New normal of business travel - EJ Insight



New normal of business travel

Although the pandemic is over, its impact is still ongoing. The travel pattern of business trips, for example, is not the same as it was before 2020.

According to a January membership survey conducted by the Global Business Travel Association (GBTA), which has more than 10,000 members, more than half (57%) responded that it was no longer meaningful to use pre-pandemic levels as "normal". There are three main reasons for this, including the growing importance of reducing carbon emissions, the increased acceptance of online meetings, and the fact that companies see no significant impact on their business even if their staff travel less.

Respondents included the travel industry, i.e. travel service providers such as travel agencies, hotels and airlines, as well as business travel buyers who book trips for colleagues or companies. Surveyed regions include the United States, South America, Europe, and Asia-Pacific.

The Wall Street Journal also pointed out that the traditional business travel the aviation industry relied on is facing changes after the epidemic. For example, it is no longer common for high-spending customers who used to pay high prices to book tickets at the last minute, take business seats and travel on weekdays. Trips and subsequent returns within 24 hours have also seen considerable reduction.

Despite an improved economic outlook, declining inflation and receding recession expectations, "financial concerns remain top of mind for business travel professionals in 2024," stated in the survey report. At the same time, the increasing global warming cannot be ignored, which is reflected in the overall business model of the company.

For example, companies use geographic information system (GIS) technology to plan a faster and less congested route for their logistics fleet, thereby reducing carbon emissions, fuel and manpower. The geospatial software can also help airlines respond more effectively to the needs of business travelers by using heat maps to display the most popular travel routes for business executives in different colors, so that nonstop flight routes can be added. Direct flights can save carbon and reduce travel delays with fewer chances of being cancelled.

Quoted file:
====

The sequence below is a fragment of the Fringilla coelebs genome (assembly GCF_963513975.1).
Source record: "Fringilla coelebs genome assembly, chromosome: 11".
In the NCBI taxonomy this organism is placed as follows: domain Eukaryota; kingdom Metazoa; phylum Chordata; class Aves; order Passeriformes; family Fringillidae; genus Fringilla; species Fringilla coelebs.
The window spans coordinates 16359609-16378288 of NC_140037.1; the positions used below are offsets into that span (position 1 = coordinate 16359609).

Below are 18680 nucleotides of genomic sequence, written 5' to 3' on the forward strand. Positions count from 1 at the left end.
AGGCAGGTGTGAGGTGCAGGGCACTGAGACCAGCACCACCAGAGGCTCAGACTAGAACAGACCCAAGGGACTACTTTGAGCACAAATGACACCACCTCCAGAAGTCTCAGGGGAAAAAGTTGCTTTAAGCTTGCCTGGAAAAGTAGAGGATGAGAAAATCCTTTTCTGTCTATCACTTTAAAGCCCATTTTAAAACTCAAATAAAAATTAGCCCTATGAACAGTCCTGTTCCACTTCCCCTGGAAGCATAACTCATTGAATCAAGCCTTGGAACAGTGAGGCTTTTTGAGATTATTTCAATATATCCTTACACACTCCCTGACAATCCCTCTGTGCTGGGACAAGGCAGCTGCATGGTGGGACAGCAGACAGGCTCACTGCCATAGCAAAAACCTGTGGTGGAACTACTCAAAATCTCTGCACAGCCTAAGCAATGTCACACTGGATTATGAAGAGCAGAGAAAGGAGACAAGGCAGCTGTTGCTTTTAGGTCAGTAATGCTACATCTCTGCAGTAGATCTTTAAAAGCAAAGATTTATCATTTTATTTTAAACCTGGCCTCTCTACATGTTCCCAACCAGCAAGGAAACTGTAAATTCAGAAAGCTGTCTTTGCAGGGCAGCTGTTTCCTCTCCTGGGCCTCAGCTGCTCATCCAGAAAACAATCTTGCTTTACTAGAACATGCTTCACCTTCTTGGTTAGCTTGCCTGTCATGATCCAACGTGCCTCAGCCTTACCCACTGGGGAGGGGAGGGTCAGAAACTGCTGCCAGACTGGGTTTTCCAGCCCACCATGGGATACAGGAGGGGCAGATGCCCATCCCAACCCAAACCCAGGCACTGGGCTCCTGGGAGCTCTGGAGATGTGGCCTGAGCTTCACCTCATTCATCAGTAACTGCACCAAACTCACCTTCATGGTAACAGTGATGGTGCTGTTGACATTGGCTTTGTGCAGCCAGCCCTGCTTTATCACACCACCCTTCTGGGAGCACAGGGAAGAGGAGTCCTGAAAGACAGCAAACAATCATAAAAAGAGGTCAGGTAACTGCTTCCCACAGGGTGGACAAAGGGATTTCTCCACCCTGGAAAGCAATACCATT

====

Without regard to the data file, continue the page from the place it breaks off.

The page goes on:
Spatial analysis can also help reduce travel budgets. To save costs, travelers may be required to go to remote airports for the cheapest flights, the executive in charge of flight booking will need to expand their search on the map dashboard. What's more, an intelligent interactive map can also highlight the location of customers or partners so that multiple meetings can be held in one destination.

At the same time, meetings remain as the most effective means of communication, and cannot be replaced by technology.

While many companies are increasingly cost-conscious, the latest GBTA survey showed that nearly six out of ten travel buyers expect their companies to make more business trips this year than last year, with more than three in ten meeting with customers, followed by internal meetings and industry events such as trade shows.

It can be seen that no matter how advanced technology is, face to face conversation is still important for communication.




Dr. Winnie Tang
Adjunct Professor, Department of Computer Science, Faculty of Engineering; Department of Geography, Faculty of Social Sciences; and Faculty of Architecture, The University of Hong Kong